Watch Apple show how online privacy fails us offline
I really like Apple’s latest privacy promoting video clip and while many seem distracted by the humor of the piece, it makes a pretty serious point.
What if they did this in the real world?
The idea behind the ad is simple. What if every service or website you interacted with were a human? What if those humans then followed you around across the rest of your day, learning more and sharing more information about you as you do?
Because that’s what ads companies have been doing online – grabbing data from every interaction to build huge databases about you. Data which is sold, used and exploited even though you don’t ever get told what data exists about you and never get given a chance to verify it.
The ad aims to explain the nature of this, and to show how App Tracking Transparency (ATT) as now made available in devices running iOS 14 puts a stop to the practice.
Apple knows that privacy isn’t quite as widely understood as other products it provides. Most of us never consider that on average every app we use carries trackers provided by other companies that gather personal data about users. Data collected by these trackers is pieced together, shared, aggregated, and monetized, fueling an industry valued at $227 billion per year.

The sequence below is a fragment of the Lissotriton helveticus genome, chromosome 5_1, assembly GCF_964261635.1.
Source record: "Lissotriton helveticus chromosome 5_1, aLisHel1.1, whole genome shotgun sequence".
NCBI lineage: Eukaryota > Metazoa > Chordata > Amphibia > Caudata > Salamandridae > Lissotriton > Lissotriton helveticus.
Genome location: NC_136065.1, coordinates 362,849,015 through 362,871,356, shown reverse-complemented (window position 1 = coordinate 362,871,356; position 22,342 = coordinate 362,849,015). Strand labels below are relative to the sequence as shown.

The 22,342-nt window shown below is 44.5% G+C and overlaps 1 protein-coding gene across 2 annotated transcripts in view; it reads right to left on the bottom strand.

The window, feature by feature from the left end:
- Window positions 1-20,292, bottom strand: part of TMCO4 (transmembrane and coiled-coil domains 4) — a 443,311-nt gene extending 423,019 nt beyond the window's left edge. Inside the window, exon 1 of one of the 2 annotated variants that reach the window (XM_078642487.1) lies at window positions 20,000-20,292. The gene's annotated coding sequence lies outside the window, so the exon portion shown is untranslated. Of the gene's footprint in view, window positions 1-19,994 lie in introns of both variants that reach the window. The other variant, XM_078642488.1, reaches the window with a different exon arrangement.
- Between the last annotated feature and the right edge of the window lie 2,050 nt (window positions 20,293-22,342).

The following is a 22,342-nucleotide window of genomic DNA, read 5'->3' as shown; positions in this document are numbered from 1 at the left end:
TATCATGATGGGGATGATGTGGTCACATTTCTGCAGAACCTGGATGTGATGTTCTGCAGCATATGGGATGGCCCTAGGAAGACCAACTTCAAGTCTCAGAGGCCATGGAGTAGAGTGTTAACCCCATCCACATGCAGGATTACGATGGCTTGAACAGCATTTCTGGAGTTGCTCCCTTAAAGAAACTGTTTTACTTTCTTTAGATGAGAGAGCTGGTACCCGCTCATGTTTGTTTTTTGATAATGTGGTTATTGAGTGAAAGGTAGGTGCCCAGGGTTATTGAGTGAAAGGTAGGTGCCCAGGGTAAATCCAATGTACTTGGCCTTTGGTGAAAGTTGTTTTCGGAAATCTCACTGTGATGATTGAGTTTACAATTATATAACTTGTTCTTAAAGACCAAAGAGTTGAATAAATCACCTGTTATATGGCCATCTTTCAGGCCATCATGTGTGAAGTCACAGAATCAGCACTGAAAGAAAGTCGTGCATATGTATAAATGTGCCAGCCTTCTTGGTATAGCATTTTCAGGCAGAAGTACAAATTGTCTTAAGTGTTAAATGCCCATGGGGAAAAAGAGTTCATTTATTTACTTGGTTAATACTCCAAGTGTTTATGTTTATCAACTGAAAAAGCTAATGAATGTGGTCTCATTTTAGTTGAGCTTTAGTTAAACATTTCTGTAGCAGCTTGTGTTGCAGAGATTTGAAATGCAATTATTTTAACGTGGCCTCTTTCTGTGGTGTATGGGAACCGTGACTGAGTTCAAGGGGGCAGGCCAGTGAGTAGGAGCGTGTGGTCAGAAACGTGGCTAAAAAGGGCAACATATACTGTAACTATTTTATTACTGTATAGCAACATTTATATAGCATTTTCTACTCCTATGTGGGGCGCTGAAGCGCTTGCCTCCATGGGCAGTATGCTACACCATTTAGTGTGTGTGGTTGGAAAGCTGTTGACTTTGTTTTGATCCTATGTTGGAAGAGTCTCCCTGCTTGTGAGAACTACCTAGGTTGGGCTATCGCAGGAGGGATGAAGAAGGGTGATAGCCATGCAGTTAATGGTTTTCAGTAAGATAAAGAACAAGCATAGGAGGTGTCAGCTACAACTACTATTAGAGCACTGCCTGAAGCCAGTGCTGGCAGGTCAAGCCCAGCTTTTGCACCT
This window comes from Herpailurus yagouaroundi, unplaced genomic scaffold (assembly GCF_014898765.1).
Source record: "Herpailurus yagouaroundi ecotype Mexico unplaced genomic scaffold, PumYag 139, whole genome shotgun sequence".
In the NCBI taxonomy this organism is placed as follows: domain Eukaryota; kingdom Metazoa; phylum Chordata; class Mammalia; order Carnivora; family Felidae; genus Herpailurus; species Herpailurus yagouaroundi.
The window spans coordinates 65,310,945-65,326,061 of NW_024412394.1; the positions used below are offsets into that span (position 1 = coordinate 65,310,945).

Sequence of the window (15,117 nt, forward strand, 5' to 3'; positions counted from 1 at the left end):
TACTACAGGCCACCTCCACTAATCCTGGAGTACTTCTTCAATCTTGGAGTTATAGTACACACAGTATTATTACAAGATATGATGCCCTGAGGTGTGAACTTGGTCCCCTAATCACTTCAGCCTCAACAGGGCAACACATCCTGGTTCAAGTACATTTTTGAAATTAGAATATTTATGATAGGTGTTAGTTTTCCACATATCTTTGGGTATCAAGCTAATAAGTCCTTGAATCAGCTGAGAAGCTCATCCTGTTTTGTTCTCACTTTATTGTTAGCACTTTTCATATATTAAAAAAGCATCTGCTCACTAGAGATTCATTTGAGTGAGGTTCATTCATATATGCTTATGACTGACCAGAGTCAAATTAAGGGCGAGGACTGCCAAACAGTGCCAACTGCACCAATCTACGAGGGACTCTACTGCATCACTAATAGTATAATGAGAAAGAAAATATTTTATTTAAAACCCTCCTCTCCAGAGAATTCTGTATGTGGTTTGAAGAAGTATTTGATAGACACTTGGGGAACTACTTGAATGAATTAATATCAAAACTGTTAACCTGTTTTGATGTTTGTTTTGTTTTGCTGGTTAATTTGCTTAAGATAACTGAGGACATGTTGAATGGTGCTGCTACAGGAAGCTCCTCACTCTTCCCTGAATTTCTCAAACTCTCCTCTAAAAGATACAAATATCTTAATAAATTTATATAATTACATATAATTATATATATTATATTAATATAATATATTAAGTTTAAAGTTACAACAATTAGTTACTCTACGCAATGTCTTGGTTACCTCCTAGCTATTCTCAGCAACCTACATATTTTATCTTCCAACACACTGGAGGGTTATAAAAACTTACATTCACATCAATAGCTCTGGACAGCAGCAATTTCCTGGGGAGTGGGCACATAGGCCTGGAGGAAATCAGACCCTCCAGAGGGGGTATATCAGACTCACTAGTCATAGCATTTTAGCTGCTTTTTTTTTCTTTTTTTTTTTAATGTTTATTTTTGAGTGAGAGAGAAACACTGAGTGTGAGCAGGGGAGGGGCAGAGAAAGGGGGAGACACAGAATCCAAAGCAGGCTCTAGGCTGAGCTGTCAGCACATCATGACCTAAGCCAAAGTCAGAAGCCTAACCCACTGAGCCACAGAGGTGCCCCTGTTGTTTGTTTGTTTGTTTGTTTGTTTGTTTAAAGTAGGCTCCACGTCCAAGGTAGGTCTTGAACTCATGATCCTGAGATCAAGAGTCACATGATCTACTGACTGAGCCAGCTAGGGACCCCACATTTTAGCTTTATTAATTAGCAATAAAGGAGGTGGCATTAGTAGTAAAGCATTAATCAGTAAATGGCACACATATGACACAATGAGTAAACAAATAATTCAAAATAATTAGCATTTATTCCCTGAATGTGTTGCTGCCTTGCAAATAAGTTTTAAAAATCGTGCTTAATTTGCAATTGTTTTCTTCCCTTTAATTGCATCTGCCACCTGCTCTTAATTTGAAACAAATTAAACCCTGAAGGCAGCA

The ad seeks to shed light on this industry, and how privacy features across Apple’s products help people protect their personal information.
Apple recently explained some of the many ways in which such data trackers are used to build remarkably detailed descriptions of people without their knowledge or permission.
“These companies know the location of the family’s house, the park they visited, the news websites they read, the products they browsed, the ads they watched, their purchasing habits, and the stores they visited.”
Apple CEO Tim Cook has called these surveillance empires the digital equivalent of peeping toms watching you through your house window.
Gus Hosein, at Privacy International recently said:
“PI’s investigations into data brokers and ad tech companies reveal a complex, fast-growing industry that is opaque to the average user. Where there is a lack of transparency, exploitation thrives. Invisible and gratuitous data collection leaves users unable to exercise their rights and protect their privacy.”
Speaking at a recent privacy conference, Cook also said:
“The fact is that an interconnected ecosystem of companies are purveyors of fake news and peddlers of division, of trackers and hucksters just looking to make a quick buck, is more present in our lives than it has ever been.
“And it has never been so clear how it degrades our fundamental right to privacy and our social fabric. As I’ve said before, if we accept as normal and unavoidable that everything in our lives can be aggregated and sold, then we lose so much more than data. We lose the freedom to be human.”